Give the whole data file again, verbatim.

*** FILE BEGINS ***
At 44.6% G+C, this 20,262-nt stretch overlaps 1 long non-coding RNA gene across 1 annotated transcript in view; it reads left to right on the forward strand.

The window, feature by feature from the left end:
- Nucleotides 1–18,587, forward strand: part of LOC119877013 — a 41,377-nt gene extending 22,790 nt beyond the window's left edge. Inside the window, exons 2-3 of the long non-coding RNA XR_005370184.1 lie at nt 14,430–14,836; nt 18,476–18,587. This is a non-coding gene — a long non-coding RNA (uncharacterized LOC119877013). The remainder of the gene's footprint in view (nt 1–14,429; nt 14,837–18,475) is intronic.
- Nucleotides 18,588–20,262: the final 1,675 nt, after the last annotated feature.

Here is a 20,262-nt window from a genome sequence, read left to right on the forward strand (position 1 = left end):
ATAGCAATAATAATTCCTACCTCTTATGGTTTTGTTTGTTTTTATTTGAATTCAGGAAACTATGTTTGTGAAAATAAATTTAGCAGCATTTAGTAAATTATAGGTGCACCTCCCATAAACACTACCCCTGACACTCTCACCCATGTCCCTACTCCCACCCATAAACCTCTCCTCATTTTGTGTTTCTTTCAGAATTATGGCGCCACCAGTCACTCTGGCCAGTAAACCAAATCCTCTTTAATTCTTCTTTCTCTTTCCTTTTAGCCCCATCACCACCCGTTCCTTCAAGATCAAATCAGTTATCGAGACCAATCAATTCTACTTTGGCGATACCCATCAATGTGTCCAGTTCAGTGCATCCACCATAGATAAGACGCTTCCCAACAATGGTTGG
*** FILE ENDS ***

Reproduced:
At 44.6% G+C, this 20,262-nt stretch overlaps 1 long non-coding RNA gene across 1 annotated transcript in view; it reads left to right on the forward strand.

The window, feature by feature from the left end:
- Nucleotides 1–18,587, forward strand: part of LOC119877013 — a 41,377-nt gene extending 22,790 nt beyond the window's left edge. Inside the window, exons 2-3 of the long non-coding RNA XR_005370184.1 lie at nt 14,430–14,836; nt 18,476–18,587. This is a non-coding gene — a long non-coding RNA (uncharacterized LOC119877013). The remainder of the gene's footprint in view (nt 1–14,429; nt 14,837–18,475) is intronic.
- Nucleotides 18,588–20,262: the final 1,675 nt, after the last annotated feature.

Here is a 20,262-nt window from a genome sequence, read left to right on the forward strand (position 1 = left end):
ATAGCAATAATAATTCCTACCTCTTATGGTTTTGTTTGTTTTTATTTGAATTCAGGAAACTATGTTTGTGAAAATAAATTTAGCAGCATTTAGTAAATTATAGGTGCACCTCCCATAAACACTACCCCTGACACTCTCACCCATGTCCCTACTCCCACCCATAAACCTCTCCTCATTTTGTGTTTCTTTCAGAATTATGGCGCCACCAGTCACTCTGGCCAGTAAACCAAATCCTCTTTAATTCTTCTTTCTCTTTCCTTTTAGCCCCATCACCACCCGTTCCTTCAAGATCAAATCAGTTATCGAGACCAATCAATTCTACTTTGGCGATACCCATCAATGTGTCCAGTTCAGTGCATCCACCATAGATAAGACGCTTCCCAACAATGGTTGG